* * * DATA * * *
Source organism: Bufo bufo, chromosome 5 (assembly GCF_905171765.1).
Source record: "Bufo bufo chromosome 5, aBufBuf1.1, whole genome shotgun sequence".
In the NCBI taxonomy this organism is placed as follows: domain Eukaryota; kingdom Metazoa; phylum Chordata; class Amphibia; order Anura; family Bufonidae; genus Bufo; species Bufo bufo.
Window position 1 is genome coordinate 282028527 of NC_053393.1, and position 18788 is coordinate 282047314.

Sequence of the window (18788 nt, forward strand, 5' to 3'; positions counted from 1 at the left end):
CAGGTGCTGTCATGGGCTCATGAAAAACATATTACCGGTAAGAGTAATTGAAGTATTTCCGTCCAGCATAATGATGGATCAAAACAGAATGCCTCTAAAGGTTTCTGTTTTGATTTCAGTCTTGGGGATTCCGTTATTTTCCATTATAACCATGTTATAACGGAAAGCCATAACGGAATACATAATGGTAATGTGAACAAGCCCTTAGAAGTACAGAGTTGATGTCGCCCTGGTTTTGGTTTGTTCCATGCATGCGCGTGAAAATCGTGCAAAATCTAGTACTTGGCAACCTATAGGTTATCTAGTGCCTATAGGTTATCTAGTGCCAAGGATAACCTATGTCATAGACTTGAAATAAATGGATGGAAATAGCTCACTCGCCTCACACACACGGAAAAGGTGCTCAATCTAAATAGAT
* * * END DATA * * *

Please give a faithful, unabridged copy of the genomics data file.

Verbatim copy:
Source organism: Bufo bufo, chromosome 5 (assembly GCF_905171765.1).
Source record: "Bufo bufo chromosome 5, aBufBuf1.1, whole genome shotgun sequence".
In the NCBI taxonomy this organism is placed as follows: domain Eukaryota; kingdom Metazoa; phylum Chordata; class Amphibia; order Anura; family Bufonidae; genus Bufo; species Bufo bufo.
Window position 1 is genome coordinate 282028527 of NC_053393.1, and position 18788 is coordinate 282047314.

Sequence of the window (18788 nt, forward strand, 5' to 3'; positions counted from 1 at the left end):
CAGGTGCTGTCATGGGCTCATGAAAAACATATTACCGGTAAGAGTAATTGAAGTATTTCCGTCCAGCATAATGATGGATCAAAACAGAATGCCTCTAAAGGTTTCTGTTTTGATTTCAGTCTTGGGGATTCCGTTATTTTCCATTATAACCATGTTATAACGGAAAGCCATAACGGAATACATAATGGTAATGTGAACAAGCCCTTAGAAGTACAGAGTTGATGTCGCCCTGGTTTTGGTTTGTTCCATGCATGCGCGTGAAAATCGTGCAAAATCTAGTACTTGGCAACCTATAGGTTATCTAGTGCCTATAGGTTATCTAGTGCCAAGGATAACCTATGTCATAGACTTGAAATAAATGGATGGAAATAGCTCACTCGCCTCACACACACGGAAAAGGTGCTCAATCTAAATAGAT